Survival games going early access always seems weird to me, as they’re driven more by systems than content. Having systems missing or wonky leaves a survival game deeply incomplete in ways that, say, a platformer short on levels isn’t. The hypothetical platformer will get bigger over development, but the hypothetical survival game will change massively, and won’t reveal its true nature until the end. But, as I say, I don’t play survival games. Partially because most of them are still in early access.

    Well, didn’t you just answer your own ‘question’? If you were to launch a platformer [with working systems] on Early Access, there’s not much more you can do but add levels, which doesn’t really benefit a whole lot from customer feedback AFAIK. Whereas with survival games, as you mentioned, the systems are more important and can heavily change based on customer feedback.

  12. Urthman says:

    Survival games going early access always seems weird to me, as they’re driven more by systems than content.

    Are you forgetting that the entire Early Access trend was started by a little survival game called Minecraft?

    • jonahcutter says:

      Actually I think patient zero of the early access virus might be Dwarf Fortress? I believe it’s been around longer than Minecraft.

      • LionsPhil says:

        Dwarf Fortress doesn’t require you to pay before you play it in its unfinished state. If we’re waiving that, pick any number of open source games with donate links that have been around for decades.

    • alms says:

      Same thought actually.

  13. Jakkar says:

    Cursed early access, making me want things I don’t yet want. Again.

  14. jonahcutter says:

    Looks like it’s somewhere between Salt, The Forest and Depth. Not a bad place to be.

    Don’t Starve is the premier survival game, imo. And it’s out of its wildly successful early/beta access. If you are interested in playing a survival game, there is no better candidate.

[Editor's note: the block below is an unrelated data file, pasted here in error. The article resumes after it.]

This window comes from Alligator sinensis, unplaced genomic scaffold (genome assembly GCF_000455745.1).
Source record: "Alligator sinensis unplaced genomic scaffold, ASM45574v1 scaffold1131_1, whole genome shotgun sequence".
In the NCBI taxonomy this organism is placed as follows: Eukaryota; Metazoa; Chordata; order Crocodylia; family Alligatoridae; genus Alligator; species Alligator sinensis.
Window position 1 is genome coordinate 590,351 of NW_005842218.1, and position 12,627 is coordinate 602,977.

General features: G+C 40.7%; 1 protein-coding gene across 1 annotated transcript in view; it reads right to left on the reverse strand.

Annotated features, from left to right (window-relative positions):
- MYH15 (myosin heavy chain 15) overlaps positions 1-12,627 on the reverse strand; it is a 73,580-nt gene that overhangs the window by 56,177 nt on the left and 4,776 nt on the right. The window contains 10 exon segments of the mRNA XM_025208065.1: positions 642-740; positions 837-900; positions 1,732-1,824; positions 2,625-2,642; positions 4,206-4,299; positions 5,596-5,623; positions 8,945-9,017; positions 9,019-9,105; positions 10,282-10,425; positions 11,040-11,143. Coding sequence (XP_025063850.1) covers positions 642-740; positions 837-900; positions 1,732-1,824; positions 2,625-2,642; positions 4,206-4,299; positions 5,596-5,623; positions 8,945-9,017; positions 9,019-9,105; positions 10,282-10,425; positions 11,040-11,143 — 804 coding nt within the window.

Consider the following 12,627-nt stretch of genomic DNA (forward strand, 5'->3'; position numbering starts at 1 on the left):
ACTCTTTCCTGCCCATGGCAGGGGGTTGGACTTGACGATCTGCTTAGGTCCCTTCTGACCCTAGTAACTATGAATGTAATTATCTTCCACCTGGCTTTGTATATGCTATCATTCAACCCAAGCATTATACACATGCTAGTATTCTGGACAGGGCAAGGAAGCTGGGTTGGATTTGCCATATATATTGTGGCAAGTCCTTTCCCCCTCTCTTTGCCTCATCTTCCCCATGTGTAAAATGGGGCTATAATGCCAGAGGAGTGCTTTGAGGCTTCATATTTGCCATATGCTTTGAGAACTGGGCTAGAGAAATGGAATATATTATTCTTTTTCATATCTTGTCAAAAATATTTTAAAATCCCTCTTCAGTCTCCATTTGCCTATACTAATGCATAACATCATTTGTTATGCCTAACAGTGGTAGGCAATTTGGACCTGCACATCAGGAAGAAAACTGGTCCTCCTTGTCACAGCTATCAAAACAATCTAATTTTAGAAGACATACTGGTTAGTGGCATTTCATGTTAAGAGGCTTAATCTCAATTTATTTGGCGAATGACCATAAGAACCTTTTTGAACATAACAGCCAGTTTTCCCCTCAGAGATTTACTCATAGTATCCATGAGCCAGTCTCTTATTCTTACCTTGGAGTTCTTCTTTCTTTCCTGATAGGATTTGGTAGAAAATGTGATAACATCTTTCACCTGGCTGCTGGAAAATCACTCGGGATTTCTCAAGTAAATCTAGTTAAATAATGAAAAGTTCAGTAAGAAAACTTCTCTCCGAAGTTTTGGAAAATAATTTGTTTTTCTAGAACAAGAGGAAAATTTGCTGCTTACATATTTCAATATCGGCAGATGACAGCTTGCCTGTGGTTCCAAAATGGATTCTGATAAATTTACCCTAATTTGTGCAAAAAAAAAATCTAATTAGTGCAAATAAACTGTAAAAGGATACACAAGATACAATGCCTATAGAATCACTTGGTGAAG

As to “why”? Well, to stave off death. What more universal theme is there?

    In defense of early/beta access, many of us find it interesting and fun to experience a game as it evolves into its final form. As well as to give feedback to devs and perhaps even influence it. In that sense, it presents *more* content and gameplay for those who do buy in.

    Early/beta access is overall a good trend. It is a strength. It’s gaming at the forefront of our new approach to media/art. One that features far more interaction between the creator and her/his audience during the creation process. The artistic process is no longer largely a one-way street from creator to audience, and this echoes the wider world’s move towards a far more communal approach to everything from entertainment to socializing to journalism.

    • Hedgeclipper says:

      Is starving to death a universal theme? I haven’t seen much of it round here…

  15. macaddct says:

    Robinson Crusoe: Adventure on the Cursed Island board game: the video game

  16. Congo says:

    I probably shouldn’t be, but I’ve been following development of this game for the last eight months. I did the same thing with The Forest , and didn’t even end up purchasing it. Hopefully this game will change my mind, because it looks really cool. I don’t want to get my hopes up too high

  17. Perjoss says:

    Wilson!!!

  18. rcguitarist says:

    This might very well be the one survival game I actually buy…when it is fully released. Early access is bs and i’ll never buy an early access game. When you have a finished product I will give you my money. I would never buy a car at a dealership that is just wheels and and a chassis with the promise that the company will design the rest of it at a later date.

  19. Pantalaimon says:

    Early Access is not a very complicated concept, really. If you like the look of what a game has to offer – today – and you want to support the dev – today – then put your money where your mouth is. A decision you are happy making today to back a project doesn’t somehow become a bad decision months down the line (or vice-versa).

    I think a lot of people are merely afraid of someone turning around and pointing at the and saying ‘You backed WHAT?!’ Well, the people who would do that are idiots.

    If you feel like a game is a worthy investment at an early stage then that’s what matters. You pay your money and you get your gameplay and the dev is very grateful for it. You’re not speculating on a future project, you’re buying the game immediately in front of you. Whatever happens down the line is largely neither here nor there.

  20. JiminyJickers says:

    A high quality survival game without Zombies. Colour me interested.

  21. gbrading says:

    I much prefer survival games where the survival aspect is more realistic and you’re not being hunted by zombies or mutants or whatever, so this shipwrecked-style game looks interesting. They could do a Life of Pi mode where you have to try and survive in a lifeboat with a Bengal tiger.

  22. FreePSNCodesZone says:

    Get Free PSN Codes here! http://www.freepsncodeszone.com